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          No evidence of mother-to-child COVID-19 transmission: study

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          2020-02-13 19:04:41Xinhua Editor : Mo Hong'e ECNS App Download
          Special: Battle Against Novel Coronavirus

          Preliminary findings indicate that the novel coronavirus (COVID-19) may not be passed from mother to child late in pregnancy, according to a study published in the journal The Lancet Wednesday.

          As limited data is available for pregnant women with COVID-19 pneumonia, the study aimed to evaluate the clinical characteristics of COVID-19 in pregnancy and the intrauterine vertical transmission potential of COVID-19 infection.

          Researchers from Zhongnan Hospital of Wuhan University and Peking University First Hospital assessed the clinical records of nine women in late-stage pregnancies who had pneumonia caused by COVID-19.

          All nine had liveborn infants, and researchers tested samples of amniotic fluid, cord blood, neonatal throat swabs and breast milk from six of the nine cases. The samples were collected in the operating room at the time of birth to guarantee that samples were not contaminated.

          All infants and samples tested negative for the virus, and findings from this small group of cases suggested that there is currently no evidence for intrauterine infection caused by vertical transmission in women who develop COVID-19 pneumonia in late pregnancy.

          Researchers explained that future follow-up of the women and children in the study will be necessary to determine their long-term safety and health. They caution that their findings are based on a limited number of cases over a short period of time and only included women who were late in their pregnancy and gave birth by cesarean section.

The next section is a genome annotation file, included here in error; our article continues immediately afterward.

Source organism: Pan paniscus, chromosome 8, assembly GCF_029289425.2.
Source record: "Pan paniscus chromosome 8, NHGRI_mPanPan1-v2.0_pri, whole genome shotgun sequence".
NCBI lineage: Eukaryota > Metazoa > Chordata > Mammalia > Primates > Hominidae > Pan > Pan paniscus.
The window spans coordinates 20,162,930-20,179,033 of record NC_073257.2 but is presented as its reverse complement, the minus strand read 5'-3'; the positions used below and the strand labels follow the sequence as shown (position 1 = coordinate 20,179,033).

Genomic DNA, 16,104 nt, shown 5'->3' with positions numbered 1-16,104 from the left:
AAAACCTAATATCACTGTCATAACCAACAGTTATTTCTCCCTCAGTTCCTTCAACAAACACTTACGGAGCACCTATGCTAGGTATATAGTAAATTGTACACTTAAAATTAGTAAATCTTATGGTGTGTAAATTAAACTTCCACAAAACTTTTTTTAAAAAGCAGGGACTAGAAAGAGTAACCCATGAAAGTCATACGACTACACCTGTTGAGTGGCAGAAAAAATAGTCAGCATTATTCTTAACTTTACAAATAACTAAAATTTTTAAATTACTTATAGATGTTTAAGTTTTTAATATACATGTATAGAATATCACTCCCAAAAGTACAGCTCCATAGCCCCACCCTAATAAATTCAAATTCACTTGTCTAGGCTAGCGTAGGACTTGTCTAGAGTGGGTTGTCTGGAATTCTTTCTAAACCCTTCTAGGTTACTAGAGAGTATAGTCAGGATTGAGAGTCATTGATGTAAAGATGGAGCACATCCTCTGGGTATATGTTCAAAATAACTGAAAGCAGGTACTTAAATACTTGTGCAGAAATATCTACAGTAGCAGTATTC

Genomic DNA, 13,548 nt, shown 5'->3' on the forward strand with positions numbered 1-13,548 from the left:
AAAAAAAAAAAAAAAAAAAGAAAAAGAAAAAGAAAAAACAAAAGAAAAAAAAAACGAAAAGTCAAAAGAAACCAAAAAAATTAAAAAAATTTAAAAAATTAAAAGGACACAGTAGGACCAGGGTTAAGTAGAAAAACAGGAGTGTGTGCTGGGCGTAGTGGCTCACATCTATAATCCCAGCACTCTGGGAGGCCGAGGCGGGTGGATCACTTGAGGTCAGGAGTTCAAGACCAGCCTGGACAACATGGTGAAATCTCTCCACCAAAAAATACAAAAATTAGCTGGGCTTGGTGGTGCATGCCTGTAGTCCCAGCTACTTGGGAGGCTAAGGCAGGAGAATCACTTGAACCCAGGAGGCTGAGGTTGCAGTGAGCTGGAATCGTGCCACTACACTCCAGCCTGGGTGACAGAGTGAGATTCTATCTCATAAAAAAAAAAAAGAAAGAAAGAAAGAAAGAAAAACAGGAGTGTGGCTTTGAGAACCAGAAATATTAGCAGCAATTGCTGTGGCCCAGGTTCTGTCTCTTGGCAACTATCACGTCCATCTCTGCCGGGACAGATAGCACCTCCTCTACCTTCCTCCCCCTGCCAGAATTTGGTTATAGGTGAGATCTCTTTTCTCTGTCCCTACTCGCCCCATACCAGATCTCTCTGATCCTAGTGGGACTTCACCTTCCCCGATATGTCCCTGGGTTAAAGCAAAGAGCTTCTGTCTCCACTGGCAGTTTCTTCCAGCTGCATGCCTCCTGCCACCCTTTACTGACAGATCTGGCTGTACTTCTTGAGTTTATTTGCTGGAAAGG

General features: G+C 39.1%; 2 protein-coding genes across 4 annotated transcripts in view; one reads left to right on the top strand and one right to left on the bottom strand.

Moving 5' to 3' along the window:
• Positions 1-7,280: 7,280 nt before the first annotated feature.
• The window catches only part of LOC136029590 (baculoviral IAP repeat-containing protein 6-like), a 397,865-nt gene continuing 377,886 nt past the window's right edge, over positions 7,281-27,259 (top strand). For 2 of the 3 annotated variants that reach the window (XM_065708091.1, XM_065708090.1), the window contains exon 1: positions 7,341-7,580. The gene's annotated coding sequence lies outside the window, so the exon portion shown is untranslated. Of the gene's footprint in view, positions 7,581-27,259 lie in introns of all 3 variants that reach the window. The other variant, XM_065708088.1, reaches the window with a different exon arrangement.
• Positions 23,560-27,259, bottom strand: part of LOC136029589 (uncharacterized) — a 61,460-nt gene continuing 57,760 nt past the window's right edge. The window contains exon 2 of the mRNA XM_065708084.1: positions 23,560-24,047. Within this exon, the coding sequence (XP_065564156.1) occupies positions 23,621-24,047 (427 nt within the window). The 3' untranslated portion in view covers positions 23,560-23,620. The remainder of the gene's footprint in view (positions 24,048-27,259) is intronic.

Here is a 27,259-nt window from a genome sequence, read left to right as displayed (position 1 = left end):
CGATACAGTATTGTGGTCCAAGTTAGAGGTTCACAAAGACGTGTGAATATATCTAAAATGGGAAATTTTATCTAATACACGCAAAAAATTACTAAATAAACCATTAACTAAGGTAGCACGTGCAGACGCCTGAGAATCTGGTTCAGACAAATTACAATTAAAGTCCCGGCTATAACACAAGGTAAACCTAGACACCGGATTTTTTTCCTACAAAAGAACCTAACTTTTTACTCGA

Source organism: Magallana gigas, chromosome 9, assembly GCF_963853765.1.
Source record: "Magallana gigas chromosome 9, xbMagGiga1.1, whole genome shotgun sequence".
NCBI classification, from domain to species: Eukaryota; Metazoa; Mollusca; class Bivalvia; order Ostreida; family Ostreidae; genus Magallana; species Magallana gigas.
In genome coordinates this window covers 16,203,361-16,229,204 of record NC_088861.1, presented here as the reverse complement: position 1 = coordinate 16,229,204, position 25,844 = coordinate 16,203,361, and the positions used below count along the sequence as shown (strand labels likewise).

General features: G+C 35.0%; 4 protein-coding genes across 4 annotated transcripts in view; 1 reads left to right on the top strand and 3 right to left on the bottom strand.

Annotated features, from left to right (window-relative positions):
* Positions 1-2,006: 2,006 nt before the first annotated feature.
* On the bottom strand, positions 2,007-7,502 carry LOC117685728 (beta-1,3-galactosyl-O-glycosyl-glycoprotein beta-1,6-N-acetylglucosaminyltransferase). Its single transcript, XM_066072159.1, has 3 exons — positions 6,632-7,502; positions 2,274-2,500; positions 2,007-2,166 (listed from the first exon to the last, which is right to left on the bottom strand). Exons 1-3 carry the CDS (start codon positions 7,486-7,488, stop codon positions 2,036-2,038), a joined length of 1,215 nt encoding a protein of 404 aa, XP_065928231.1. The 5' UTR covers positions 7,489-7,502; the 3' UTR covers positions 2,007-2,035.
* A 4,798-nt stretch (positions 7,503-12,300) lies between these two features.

The study comes after the news of a newborn being infected with COVID-19 just 30 hours after being born on Feb. 2.

          Zhang Yuanzhen, one of the researchers, said as many important clinical details of this case are missing, it can not be concluded from this one case whether intrauterine infection is possible.

          "We should continue to pay special attention to newborns born to mothers with COVID-19 pneumonia to help prevent infections in this group," Zhang said.

          In an accompanying comment, Qiao Jie from the Peking University Third Hospital said the research provides insight into the clinical characteristics, pregnancy outcomes and vertical transmission potential of COVID-19 infection in pregnant women.

          "Although the study analyzed only a small number of cases, under such emergent circumstances these findings are valuable for preventive and clinical practice in China and elsewhere," Qiao said.

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